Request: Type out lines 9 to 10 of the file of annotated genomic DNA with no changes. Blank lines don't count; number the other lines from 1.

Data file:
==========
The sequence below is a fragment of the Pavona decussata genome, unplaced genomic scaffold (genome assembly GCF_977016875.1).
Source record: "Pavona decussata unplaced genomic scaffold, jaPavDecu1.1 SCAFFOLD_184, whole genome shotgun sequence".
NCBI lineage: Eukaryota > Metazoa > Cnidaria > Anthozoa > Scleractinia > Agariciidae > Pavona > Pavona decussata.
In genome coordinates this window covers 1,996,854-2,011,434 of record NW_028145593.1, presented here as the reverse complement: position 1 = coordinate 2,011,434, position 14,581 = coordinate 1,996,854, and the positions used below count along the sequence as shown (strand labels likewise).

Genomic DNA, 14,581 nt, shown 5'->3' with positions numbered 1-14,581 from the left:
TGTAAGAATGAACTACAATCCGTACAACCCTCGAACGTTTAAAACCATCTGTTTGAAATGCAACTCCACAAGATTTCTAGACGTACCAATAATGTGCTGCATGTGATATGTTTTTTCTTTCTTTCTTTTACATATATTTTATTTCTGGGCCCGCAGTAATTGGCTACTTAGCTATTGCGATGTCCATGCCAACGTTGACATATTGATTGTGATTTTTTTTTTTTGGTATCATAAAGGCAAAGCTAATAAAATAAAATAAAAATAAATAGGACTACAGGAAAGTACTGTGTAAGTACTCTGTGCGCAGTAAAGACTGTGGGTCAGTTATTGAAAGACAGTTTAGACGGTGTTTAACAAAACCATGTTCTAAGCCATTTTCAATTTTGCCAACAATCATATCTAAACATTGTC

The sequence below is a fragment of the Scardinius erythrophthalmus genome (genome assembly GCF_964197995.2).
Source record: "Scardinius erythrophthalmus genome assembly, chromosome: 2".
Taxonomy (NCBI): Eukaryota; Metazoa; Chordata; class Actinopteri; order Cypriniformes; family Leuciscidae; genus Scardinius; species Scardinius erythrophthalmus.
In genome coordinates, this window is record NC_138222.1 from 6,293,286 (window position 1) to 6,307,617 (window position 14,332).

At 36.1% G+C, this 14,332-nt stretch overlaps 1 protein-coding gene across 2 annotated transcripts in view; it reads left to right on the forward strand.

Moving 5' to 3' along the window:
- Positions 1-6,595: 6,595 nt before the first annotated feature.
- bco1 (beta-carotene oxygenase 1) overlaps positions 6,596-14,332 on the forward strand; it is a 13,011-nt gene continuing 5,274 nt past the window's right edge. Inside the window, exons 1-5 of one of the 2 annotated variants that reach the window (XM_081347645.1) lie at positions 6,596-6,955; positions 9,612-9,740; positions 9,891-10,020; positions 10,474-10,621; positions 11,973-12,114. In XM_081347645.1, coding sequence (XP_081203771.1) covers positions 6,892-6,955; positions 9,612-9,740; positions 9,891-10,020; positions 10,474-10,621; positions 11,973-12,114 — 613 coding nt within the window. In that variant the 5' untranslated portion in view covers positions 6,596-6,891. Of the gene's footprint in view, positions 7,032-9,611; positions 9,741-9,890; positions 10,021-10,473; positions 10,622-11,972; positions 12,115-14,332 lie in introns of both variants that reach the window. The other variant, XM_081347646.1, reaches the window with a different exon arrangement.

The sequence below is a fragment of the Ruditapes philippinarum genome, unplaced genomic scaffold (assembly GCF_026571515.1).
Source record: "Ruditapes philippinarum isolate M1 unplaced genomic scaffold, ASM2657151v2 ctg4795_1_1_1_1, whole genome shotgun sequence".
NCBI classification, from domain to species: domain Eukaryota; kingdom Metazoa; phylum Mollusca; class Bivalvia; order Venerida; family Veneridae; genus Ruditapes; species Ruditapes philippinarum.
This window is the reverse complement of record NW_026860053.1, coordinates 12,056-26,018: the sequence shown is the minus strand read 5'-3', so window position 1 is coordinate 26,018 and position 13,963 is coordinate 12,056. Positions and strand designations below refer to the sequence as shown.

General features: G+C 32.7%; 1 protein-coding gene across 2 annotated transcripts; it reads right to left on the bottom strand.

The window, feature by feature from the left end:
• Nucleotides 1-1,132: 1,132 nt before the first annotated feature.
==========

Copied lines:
Taxonomy (NCBI): Eukaryota; Metazoa; Chordata; class Actinopteri; order Cypriniformes; family Leuciscidae; genus Scardinius; species Scardinius erythrophthalmus.
In genome coordinates, this window is record NC_138222.1 from 6,293,286 (window position 1) to 6,307,617 (window position 14,332).